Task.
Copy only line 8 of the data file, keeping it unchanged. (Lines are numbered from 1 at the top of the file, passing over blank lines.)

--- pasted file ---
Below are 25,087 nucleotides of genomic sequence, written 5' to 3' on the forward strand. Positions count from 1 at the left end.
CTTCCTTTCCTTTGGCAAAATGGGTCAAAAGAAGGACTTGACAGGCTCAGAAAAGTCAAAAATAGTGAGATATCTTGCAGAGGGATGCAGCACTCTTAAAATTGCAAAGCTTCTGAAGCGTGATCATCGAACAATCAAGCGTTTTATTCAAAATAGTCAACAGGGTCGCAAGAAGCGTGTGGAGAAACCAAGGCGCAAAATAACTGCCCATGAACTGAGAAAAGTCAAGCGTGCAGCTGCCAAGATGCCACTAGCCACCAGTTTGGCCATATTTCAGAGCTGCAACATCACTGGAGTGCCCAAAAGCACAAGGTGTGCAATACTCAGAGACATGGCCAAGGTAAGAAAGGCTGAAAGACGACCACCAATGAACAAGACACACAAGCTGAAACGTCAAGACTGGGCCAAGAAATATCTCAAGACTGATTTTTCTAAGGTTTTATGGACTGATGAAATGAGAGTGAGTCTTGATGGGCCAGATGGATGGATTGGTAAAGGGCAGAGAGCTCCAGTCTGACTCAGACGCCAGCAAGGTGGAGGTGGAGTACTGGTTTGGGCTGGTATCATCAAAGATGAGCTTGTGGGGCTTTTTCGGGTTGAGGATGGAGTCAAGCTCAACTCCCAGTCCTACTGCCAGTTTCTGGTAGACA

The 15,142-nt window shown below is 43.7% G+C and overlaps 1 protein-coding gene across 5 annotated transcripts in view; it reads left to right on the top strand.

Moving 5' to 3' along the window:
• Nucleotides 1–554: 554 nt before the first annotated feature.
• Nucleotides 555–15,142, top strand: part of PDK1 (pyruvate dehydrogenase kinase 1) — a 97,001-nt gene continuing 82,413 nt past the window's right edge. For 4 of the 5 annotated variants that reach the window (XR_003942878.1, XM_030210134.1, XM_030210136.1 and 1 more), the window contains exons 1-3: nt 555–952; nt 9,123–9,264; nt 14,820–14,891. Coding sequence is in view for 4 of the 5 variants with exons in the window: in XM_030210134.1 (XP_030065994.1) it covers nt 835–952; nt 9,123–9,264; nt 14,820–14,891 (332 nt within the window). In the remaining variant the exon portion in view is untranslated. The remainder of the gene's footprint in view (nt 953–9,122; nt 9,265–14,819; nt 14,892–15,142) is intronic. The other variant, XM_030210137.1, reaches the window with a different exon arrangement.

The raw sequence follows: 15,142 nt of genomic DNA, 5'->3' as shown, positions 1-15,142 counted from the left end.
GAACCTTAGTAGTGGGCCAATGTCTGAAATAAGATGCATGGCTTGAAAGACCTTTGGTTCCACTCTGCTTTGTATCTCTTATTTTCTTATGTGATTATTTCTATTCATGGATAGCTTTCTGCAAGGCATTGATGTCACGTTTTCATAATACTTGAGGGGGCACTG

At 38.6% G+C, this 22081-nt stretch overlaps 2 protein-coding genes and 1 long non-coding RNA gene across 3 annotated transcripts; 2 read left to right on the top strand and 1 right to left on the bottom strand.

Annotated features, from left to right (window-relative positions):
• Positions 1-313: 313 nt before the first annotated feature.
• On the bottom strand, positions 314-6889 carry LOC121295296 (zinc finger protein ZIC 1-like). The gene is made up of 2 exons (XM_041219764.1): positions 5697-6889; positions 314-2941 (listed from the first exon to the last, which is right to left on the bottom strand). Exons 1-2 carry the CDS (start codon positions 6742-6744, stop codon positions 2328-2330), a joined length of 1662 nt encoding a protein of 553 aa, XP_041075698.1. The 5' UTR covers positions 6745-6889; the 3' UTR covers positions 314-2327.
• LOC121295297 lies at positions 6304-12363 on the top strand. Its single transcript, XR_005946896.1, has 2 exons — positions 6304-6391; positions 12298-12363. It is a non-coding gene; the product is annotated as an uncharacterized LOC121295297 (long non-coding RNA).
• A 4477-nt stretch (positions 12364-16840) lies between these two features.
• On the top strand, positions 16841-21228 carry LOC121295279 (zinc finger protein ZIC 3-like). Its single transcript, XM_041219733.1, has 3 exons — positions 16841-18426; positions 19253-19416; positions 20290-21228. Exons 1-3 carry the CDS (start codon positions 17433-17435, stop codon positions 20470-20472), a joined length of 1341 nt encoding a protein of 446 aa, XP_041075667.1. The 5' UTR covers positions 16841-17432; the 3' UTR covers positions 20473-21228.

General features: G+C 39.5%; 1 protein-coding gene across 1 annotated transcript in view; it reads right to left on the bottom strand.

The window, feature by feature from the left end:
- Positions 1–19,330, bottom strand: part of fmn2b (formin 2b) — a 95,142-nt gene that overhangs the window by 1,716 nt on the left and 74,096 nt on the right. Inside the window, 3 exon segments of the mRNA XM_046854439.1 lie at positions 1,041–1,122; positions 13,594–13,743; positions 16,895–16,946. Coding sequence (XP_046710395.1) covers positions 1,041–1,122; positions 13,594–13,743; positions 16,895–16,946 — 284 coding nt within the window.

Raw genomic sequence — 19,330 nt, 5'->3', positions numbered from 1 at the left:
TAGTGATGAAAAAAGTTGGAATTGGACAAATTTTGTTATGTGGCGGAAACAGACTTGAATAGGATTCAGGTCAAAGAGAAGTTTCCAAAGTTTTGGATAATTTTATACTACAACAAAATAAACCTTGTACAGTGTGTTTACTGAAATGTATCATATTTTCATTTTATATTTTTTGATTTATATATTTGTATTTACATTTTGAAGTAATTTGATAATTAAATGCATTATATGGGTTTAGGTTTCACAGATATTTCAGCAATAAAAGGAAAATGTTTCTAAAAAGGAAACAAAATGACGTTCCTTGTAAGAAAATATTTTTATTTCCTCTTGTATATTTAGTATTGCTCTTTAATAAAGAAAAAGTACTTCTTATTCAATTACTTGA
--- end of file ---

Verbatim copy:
GAACCTTAGTAGTGGGCCAATGTCTGAAATAAGATGCATGGCTTGAAAGACCTTTGGTTCCACTCTGCTTTGTATCTCTTATTTTCTTATGTGATTATTTCTATTCATGGATAGCTTTCTGCAAGGCATTGATGTCACGTTTTCATAATACTTGAGGGGGCACTG